Where is Swat, and do they still have a Sultan?

I know Babe Ruth was nicknamed after one, but were they still active when he was playing? Are they still active now?
Are Sultans heriditary, so there is one waiting in exile someplace until the dictator of Swat is overthown, for example?

Sultanates are inherited.

There is no place called “Swat”. The Bambino was nicknamed that for the power of his batting.

You might as well ask where “Swing” is, as there is a “King of Swing”.

And I usually just ignore questions that are too self-consciously clever…

There are currently at least three sultans in power around the world. A good assumption is that there were more when The Babe was alive.

Manny has asked posters to refrain from frivolous postings here . Please do so.

Sam and Manhattan: I hope you won’t think this frivolous, because I really would like to know, do you include “thank- you” postings with that request?



Swat is “a district of the Malakand division, North-West Frontier Province, Pakistan”; it was a minor princely state within British India. The current claimant to the throne would appear to be His Highness Sayed Aurangzeb; his title, however, is not Sultan but Wali, or in full “Badshah and Wali of Swat and Buner”. The Almanach de Bruxelles notes that the “sovereign status” of Swat “was altered by the Republic of Pakistan in 1969”, which I presume means His Highness the Badshah and Wali of Swat and Buner was given the old heave-ho; however the Almanach also indicates that HH is (or was at one time) a Member of Parliament (of Pakistan, I presume), so he may not feel any pressing need to assemble an army of adventurers and return to claim the throne.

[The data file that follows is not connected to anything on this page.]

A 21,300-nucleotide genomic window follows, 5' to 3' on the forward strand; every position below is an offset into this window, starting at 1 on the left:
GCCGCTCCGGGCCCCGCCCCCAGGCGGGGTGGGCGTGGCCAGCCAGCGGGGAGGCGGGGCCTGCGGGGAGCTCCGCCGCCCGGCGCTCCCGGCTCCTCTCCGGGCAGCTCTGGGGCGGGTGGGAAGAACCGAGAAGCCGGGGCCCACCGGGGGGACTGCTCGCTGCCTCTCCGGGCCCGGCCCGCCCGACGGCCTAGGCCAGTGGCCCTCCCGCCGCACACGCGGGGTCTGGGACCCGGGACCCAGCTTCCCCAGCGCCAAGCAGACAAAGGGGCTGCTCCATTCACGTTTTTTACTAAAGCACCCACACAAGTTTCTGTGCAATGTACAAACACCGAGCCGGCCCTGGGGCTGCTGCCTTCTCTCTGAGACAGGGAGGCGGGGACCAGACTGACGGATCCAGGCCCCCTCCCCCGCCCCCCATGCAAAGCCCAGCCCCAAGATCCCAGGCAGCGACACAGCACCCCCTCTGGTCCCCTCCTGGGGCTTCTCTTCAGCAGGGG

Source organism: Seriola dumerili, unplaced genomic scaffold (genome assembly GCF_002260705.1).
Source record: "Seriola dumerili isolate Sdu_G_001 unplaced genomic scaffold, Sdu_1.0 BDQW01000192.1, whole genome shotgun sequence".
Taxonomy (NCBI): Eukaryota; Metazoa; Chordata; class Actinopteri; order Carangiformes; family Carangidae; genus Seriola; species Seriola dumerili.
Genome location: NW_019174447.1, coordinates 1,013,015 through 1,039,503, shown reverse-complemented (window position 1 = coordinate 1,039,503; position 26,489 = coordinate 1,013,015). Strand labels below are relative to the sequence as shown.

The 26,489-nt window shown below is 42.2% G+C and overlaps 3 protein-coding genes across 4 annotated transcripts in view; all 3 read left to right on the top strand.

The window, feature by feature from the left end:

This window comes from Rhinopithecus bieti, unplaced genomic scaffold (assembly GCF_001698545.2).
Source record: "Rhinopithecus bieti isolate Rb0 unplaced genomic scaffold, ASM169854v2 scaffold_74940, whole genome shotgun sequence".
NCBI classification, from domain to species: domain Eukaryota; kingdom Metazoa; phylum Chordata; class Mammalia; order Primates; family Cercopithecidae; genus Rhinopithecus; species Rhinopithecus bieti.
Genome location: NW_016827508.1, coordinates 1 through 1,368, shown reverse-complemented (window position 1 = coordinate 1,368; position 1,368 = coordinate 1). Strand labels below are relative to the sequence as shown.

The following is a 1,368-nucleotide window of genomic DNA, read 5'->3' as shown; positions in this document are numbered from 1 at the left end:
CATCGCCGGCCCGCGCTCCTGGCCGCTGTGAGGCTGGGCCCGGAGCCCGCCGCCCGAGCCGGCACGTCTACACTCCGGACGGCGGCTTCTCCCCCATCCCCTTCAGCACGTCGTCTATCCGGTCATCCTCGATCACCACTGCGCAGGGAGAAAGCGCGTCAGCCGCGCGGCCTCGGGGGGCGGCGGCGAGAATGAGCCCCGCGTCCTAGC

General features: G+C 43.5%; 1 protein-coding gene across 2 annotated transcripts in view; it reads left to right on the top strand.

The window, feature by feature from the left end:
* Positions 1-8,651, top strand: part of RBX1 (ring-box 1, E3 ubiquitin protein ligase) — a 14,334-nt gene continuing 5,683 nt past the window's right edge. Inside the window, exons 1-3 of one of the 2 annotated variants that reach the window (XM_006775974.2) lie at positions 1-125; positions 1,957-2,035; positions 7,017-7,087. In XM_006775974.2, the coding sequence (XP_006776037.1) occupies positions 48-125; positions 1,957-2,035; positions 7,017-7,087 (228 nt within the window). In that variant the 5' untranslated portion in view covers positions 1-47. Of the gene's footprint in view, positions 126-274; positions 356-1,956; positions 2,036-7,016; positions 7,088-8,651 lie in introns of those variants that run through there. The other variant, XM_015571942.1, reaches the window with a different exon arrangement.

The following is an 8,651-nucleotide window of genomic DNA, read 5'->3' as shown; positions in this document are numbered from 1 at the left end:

Incidentally, Babe Ruth was also nicknamed the “Wali of Wallop” (not to mention “the Rajah of Rap”, “the Caliph of Clout”, and “the Wazir of Wham”).

Quasimodem said

I can’t speak for Manny, but “thank you” postings, while they are ego-building, are extraneous and should be avoided. As should my reply to you here. But I couldn’t figure out how to not answer. Damn! :smiley:

Babe Ruth’s sobriquet must have ben inspired by a bit of doggerel by Edward Lear:

I love this board.

No where else in the world would someone be challenged on the statement “There is no place called Swat.” in response to the OP.

I only wish that they had actually had a Sultan.

Incidently, Rogers “Rajah” Hornsby was sometimes called the “Rajah of Swat.” And Lou Gehrig, for obvious reasons, was called “The Crown Prince of Swat.”

And an even more obscure bit of trivia: Moe Solomon, a Jewish player of the 1920s, was nicknamed “The Rabbi of Swat.” He never went very far in the majors, though.

Cripes, I thought it was common knowledge that Ruth’s nickname was a punning derivation from the Lear poem. :smiley:

Eh. I’d tend to go a little easy on the OP here. The way I read it, the “swat” part was just a little joke to introduce his question, which I read as “are there still people who have the title ‘Sultan?’”

Which does not detract even a little bit from the fact that your answer rocked, MEBuckner!

Thanks, manny. It’s nice to be appreciated for all the work I do, slaving away in the Trivia Mines.

So, which slugger shall we nickname “The Badshah & Wali of Swat”?